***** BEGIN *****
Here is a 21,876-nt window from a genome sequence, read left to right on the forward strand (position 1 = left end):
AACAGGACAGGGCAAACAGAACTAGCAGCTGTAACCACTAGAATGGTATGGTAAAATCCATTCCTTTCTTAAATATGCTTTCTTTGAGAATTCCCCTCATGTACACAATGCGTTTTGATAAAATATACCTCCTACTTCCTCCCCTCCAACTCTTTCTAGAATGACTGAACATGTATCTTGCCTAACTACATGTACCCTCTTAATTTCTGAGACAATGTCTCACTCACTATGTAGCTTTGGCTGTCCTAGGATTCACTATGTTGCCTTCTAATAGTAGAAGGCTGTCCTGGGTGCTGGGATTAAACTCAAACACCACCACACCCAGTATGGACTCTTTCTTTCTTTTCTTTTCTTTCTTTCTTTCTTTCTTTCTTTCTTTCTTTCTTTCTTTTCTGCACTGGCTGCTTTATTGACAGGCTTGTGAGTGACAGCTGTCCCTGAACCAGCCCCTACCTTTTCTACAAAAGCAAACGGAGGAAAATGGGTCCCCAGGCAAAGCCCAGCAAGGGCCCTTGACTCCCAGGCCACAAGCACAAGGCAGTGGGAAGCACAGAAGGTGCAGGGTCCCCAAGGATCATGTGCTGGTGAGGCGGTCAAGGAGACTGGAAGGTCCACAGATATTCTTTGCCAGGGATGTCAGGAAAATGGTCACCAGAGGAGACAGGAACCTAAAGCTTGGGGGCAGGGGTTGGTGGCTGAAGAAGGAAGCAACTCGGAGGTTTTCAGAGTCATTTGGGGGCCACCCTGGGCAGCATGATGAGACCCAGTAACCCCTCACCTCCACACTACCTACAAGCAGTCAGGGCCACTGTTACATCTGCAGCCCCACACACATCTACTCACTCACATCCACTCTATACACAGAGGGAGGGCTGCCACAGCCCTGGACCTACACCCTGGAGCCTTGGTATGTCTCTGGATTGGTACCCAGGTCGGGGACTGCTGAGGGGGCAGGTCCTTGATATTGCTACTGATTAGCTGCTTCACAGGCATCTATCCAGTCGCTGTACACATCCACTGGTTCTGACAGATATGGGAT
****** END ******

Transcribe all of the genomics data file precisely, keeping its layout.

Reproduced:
Here is a 21,876-nt window from a genome sequence, read left to right on the forward strand (position 1 = left end):
AACAGGACAGGGCAAACAGAACTAGCAGCTGTAACCACTAGAATGGTATGGTAAAATCCATTCCTTTCTTAAATATGCTTTCTTTGAGAATTCCCCTCATGTACACAATGCGTTTTGATAAAATATACCTCCTACTTCCTCCCCTCCAACTCTTTCTAGAATGACTGAACATGTATCTTGCCTAACTACATGTACCCTCTTAATTTCTGAGACAATGTCTCACTCACTATGTAGCTTTGGCTGTCCTAGGATTCACTATGTTGCCTTCTAATAGTAGAAGGCTGTCCTGGGTGCTGGGATTAAACTCAAACACCACCACACCCAGTATGGACTCTTTCTTTCTTTTCTTTTCTTTCTTTCTTTCTTTCTTTCTTTCTTTCTTTCTTTCTTTTCTGCACTGGCTGCTTTATTGACAGGCTTGTGAGTGACAGCTGTCCCTGAACCAGCCCCTACCTTTTCTACAAAAGCAAACGGAGGAAAATGGGTCCCCAGGCAAAGCCCAGCAAGGGCCCTTGACTCCCAGGCCACAAGCACAAGGCAGTGGGAAGCACAGAAGGTGCAGGGTCCCCAAGGATCATGTGCTGGTGAGGCGGTCAAGGAGACTGGAAGGTCCACAGATATTCTTTGCCAGGGATGTCAGGAAAATGGTCACCAGAGGAGACAGGAACCTAAAGCTTGGGGGCAGGGGTTGGTGGCTGAAGAAGGAAGCAACTCGGAGGTTTTCAGAGTCATTTGGGGGCCACCCTGGGCAGCATGATGAGACCCAGTAACCCCTCACCTCCACACTACCTACAAGCAGTCAGGGCCACTGTTACATCTGCAGCCCCACACACATCTACTCACTCACATCCACTCTATACACAGAGGGAGGGCTGCCACAGCCCTGGACCTACACCCTGGAGCCTTGGTATGTCTCTGGATTGGTACCCAGGTCGGGGACTGCTGAGGGGGCAGGTCCTTGATATTGCTACTGATTAGCTGCTTCACAGGCATCTATCCAGTCGCTGTACACATCCACTGGTTCTGACAGATATGGGAT